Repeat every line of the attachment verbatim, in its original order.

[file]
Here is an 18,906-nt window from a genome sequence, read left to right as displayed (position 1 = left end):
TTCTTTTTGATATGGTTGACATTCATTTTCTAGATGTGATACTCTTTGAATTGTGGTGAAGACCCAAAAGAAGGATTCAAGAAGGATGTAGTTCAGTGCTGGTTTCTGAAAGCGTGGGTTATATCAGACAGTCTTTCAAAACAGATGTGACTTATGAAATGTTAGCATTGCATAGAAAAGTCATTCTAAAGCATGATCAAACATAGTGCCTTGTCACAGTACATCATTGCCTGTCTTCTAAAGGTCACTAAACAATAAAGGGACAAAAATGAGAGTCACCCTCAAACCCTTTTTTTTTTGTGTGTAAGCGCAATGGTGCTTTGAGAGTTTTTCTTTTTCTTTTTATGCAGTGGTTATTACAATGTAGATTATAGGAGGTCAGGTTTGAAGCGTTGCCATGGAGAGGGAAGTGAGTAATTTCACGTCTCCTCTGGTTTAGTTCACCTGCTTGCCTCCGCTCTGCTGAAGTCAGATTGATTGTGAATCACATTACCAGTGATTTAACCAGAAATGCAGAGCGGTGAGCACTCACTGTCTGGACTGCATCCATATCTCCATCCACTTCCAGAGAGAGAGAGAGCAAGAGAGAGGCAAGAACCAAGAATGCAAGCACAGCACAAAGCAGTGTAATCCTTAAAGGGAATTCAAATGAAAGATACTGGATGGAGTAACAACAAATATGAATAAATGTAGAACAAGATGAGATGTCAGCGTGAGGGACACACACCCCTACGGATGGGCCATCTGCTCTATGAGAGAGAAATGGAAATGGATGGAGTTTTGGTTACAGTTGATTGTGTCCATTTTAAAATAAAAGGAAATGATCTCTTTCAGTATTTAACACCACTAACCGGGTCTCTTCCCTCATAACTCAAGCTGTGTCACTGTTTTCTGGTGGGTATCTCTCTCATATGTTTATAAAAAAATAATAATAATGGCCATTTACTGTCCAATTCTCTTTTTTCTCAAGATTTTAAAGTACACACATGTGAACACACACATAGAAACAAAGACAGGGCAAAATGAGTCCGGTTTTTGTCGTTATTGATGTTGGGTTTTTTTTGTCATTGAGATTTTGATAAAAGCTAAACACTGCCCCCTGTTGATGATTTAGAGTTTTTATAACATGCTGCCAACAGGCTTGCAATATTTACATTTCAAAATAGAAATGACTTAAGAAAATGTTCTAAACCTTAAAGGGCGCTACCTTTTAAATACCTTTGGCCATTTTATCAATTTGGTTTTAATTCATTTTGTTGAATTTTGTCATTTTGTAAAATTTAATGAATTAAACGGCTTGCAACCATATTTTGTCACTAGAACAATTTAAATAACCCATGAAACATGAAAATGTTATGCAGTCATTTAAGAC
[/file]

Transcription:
Here is an 18,906-nt window from a genome sequence, read left to right as displayed (position 1 = left end):
TTCTTTTTGATATGGTTGACATTCATTTTCTAGATGTGATACTCTTTGAATTGTGGTGAAGACCCAAAAGAAGGATTCAAGAAGGATGTAGTTCAGTGCTGGTTTCTGAAAGCGTGGGTTATATCAGACAGTCTTTCAAAACAGATGTGACTTATGAAATGTTAGCATTGCATAGAAAAGTCATTCTAAAGCATGATCAAACATAGTGCCTTGTCACAGTACATCATTGCCTGTCTTCTAAAGGTCACTAAACAATAAAGGGACAAAAATGAGAGTCACCCTCAAACCCTTTTTTTTTTGTGTGTAAGCGCAATGGTGCTTTGAGAGTTTTTCTTTTTCTTTTTATGCAGTGGTTATTACAATGTAGATTATAGGAGGTCAGGTTTGAAGCGTTGCCATGGAGAGGGAAGTGAGTAATTTCACGTCTCCTCTGGTTTAGTTCACCTGCTTGCCTCCGCTCTGCTGAAGTCAGATTGATTGTGAATCACATTACCAGTGATTTAACCAGAAATGCAGAGCGGTGAGCACTCACTGTCTGGACTGCATCCATATCTCCATCCACTTCCAGAGAGAGAGAGAGCAAGAGAGAGGCAAGAACCAAGAATGCAAGCACAGCACAAAGCAGTGTAATCCTTAAAGGGAATTCAAATGAAAGATACTGGATGGAGTAACAACAAATATGAATAAATGTAGAACAAGATGAGATGTCAGCGTGAGGGACACACACCCCTACGGATGGGCCATCTGCTCTATGAGAGAGAAATGGAAATGGATGGAGTTTTGGTTACAGTTGATTGTGTCCATTTTAAAATAAAAGGAAATGATCTCTTTCAGTATTTAACACCACTAACCGGGTCTCTTCCCTCATAACTCAAGCTGTGTCACTGTTTTCTGGTGGGTATCTCTCTCATATGTTTATAAAAAAATAATAATAATGGCCATTTACTGTCCAATTCTCTTTTTTCTCAAGATTTTAAAGTACACACATGTGAACACACACATAGAAACAAAGACAGGGCAAAATGAGTCCGGTTTTTGTCGTTATTGATGTTGGGTTTTTTTTGTCATTGAGATTTTGATAAAAGCTAAACACTGCCCCCTGTTGATGATTTAGAGTTTTTATAACATGCTGCCAACAGGCTTGCAATATTTACATTTCAAAATAGAAATGACTTAAGAAAATGTTCTAAACCTTAAAGGGCGCTACCTTTTAAATACCTTTGGCCATTTTATCAATTTGGTTTTAATTCATTTTGTTGAATTTTGTCATTTTGTAAAATTTAATGAATTAAACGGCTTGCAACCATATTTTGTCACTAGAACAATTTAAATAACCCATGAAACATGAAAATGTTATGCAGTCATTTAAGAC